Background: Readmissions and death for palliative care patients are common and costly outcomes for hospitals, patients, and/or caregivers. Predicting which patients are likely to be readmitted or die within 30 days would help allocate resources and aid in patient disposition planning. Few factors have been strongly correlated with predicting which patients will be readmitted or die within 30 days of hospital discharge. The LACE (Length of Stay, Acuity of admission, Charlson comorbidity index, Emergency department use) score has been validated in medical/surgical patients; however, it has not been evaluated in the palliative care population.
Objective: To evaluate the LACE score in palliative care population.
Design: This study was a single-center retrospective cohort design.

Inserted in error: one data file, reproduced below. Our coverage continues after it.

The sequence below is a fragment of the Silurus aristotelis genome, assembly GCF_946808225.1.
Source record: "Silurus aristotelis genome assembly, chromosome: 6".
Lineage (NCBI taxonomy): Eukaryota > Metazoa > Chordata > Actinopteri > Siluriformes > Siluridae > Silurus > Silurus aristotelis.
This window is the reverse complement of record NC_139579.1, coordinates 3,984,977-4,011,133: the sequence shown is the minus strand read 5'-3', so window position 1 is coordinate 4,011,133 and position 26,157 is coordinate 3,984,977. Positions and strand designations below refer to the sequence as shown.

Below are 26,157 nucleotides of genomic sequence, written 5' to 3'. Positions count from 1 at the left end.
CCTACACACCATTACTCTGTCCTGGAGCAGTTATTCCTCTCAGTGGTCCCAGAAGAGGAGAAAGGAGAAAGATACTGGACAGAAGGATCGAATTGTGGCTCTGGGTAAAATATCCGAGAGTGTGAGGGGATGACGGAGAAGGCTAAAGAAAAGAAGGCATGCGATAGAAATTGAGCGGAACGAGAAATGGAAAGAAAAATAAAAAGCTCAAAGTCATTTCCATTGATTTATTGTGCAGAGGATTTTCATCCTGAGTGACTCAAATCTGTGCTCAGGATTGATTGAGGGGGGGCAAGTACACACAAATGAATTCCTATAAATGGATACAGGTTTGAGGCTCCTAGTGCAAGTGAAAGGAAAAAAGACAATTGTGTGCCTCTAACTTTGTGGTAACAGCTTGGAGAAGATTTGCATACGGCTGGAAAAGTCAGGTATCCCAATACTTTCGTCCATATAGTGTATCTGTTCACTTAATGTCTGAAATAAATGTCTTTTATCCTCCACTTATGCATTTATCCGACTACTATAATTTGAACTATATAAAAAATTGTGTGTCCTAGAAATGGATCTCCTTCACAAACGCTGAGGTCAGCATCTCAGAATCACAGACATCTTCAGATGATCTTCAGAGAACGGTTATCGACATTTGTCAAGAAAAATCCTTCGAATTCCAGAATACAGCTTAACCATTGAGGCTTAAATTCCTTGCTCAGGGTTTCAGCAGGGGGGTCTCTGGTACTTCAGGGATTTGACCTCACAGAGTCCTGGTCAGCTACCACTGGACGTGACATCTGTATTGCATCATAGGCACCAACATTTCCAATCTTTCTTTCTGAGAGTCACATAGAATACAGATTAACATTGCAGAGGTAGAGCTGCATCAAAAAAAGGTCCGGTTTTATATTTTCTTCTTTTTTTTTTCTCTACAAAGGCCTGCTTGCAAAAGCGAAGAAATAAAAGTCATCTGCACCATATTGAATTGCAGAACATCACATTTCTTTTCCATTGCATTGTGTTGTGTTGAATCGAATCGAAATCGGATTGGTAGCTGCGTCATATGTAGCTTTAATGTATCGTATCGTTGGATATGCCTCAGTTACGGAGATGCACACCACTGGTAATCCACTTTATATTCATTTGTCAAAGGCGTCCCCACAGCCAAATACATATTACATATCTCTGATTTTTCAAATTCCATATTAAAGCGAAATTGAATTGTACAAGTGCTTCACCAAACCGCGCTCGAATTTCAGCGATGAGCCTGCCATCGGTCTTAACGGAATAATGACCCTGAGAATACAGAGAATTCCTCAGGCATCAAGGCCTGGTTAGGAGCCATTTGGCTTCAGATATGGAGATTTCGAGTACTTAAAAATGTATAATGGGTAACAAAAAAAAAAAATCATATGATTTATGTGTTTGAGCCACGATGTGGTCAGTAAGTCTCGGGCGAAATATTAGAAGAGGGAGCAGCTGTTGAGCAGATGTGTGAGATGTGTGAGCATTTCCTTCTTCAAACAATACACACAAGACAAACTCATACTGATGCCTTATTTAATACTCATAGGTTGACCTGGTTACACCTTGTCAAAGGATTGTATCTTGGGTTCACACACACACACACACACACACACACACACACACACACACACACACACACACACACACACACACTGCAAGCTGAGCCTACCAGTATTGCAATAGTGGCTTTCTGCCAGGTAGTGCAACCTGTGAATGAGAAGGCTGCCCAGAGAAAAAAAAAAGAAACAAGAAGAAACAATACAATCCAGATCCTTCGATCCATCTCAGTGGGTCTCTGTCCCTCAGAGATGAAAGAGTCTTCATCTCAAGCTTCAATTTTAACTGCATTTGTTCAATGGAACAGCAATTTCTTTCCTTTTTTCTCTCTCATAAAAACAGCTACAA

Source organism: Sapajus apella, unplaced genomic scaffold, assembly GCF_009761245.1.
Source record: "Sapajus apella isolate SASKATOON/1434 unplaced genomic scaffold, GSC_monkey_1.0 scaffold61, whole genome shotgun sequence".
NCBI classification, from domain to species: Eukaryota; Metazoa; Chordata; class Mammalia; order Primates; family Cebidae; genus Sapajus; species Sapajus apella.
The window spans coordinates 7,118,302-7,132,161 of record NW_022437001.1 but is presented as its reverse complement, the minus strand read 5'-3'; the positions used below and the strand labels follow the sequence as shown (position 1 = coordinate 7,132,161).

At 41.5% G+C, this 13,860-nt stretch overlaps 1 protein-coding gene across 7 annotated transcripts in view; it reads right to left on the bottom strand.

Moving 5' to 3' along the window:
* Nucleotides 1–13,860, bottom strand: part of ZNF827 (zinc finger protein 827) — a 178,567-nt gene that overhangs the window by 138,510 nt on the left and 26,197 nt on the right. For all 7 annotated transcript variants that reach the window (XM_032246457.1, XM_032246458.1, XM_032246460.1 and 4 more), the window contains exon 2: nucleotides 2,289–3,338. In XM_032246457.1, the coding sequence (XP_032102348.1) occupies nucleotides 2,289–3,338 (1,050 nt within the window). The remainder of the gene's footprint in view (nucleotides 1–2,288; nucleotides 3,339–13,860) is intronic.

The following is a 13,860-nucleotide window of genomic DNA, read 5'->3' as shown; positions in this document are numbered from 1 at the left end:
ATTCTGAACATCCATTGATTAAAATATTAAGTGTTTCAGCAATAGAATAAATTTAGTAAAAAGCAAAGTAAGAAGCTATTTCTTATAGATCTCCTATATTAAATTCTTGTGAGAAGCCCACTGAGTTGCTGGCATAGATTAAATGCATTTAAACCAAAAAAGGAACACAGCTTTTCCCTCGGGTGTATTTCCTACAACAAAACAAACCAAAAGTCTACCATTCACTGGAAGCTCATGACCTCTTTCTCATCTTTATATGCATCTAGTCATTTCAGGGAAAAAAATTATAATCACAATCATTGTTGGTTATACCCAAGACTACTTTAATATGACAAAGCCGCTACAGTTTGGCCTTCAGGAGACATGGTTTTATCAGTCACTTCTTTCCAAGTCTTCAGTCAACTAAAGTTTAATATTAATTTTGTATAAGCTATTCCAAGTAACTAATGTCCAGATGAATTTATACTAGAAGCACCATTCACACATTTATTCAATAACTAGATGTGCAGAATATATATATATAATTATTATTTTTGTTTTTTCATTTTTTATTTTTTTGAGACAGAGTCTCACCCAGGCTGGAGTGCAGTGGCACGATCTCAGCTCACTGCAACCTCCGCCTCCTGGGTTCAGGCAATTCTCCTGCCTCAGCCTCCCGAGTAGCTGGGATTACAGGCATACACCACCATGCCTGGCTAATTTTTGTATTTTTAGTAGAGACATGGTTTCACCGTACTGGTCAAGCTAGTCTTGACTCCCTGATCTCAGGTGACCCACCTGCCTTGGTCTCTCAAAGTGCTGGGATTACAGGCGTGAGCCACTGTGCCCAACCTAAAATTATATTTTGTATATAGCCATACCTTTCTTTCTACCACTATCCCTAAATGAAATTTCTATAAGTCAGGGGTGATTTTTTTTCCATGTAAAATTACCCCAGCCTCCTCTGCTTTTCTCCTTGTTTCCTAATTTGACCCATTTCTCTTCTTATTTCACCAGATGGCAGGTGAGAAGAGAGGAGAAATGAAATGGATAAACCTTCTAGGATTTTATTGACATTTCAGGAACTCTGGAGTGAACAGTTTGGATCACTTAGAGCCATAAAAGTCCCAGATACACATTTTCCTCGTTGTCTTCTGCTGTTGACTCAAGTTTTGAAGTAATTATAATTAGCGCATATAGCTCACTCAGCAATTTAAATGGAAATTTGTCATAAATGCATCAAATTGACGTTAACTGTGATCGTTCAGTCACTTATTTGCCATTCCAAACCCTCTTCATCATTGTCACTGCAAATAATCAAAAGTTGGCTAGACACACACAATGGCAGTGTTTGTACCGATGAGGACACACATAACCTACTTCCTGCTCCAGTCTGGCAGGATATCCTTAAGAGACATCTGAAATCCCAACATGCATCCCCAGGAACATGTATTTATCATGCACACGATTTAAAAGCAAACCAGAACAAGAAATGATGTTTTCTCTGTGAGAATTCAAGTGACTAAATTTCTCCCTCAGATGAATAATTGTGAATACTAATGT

Setting/patients: Patients were identified based on their consultation to an inpatient palliative care service.
Measurements: Thirty-day readmissions, 30-day mortality, length of stay, acuity of admission, Charlson comorbidity index, emergency department utilization, and demographic information.
Results: The LACE score was not an accurate predictor of clinical outcomes in the palliative care population. Patients who were readmitted or died within 30 days tended to be younger. Patients who were readmitted within 30 days tended to have increased emergency department use in the previous 6 months.
Conclusions: Our study demonstrates the LACE score may not be a sensitive predictor of clinical outcomes in our institution's palliative care patients. This may be due to the complexity of the required care in this population; thus, other factors should be investigated to determine accurate predictors of patient outcomes to better allocate resources.
Keywords: LACE score; death; outcomes predictor; readmission.